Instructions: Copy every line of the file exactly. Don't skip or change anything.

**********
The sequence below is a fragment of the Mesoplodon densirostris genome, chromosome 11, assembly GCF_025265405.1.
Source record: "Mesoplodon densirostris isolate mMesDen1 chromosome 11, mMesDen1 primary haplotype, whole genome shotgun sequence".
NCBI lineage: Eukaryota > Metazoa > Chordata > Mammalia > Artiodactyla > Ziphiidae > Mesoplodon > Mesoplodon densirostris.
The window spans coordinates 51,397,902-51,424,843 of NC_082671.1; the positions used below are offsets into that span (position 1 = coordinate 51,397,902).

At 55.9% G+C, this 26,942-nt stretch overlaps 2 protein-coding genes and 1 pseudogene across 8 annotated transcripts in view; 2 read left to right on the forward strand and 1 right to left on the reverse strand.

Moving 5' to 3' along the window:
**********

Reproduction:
The sequence below is a fragment of the Mesoplodon densirostris genome, chromosome 11, assembly GCF_025265405.1.
Source record: "Mesoplodon densirostris isolate mMesDen1 chromosome 11, mMesDen1 primary haplotype, whole genome shotgun sequence".
NCBI lineage: Eukaryota > Metazoa > Chordata > Mammalia > Artiodactyla > Ziphiidae > Mesoplodon > Mesoplodon densirostris.
The window spans coordinates 51,397,902-51,424,843 of NC_082671.1; the positions used below are offsets into that span (position 1 = coordinate 51,397,902).

At 55.9% G+C, this 26,942-nt stretch overlaps 2 protein-coding genes and 1 pseudogene across 8 annotated transcripts in view; 2 read left to right on the forward strand and 1 right to left on the reverse strand.

Moving 5' to 3' along the window: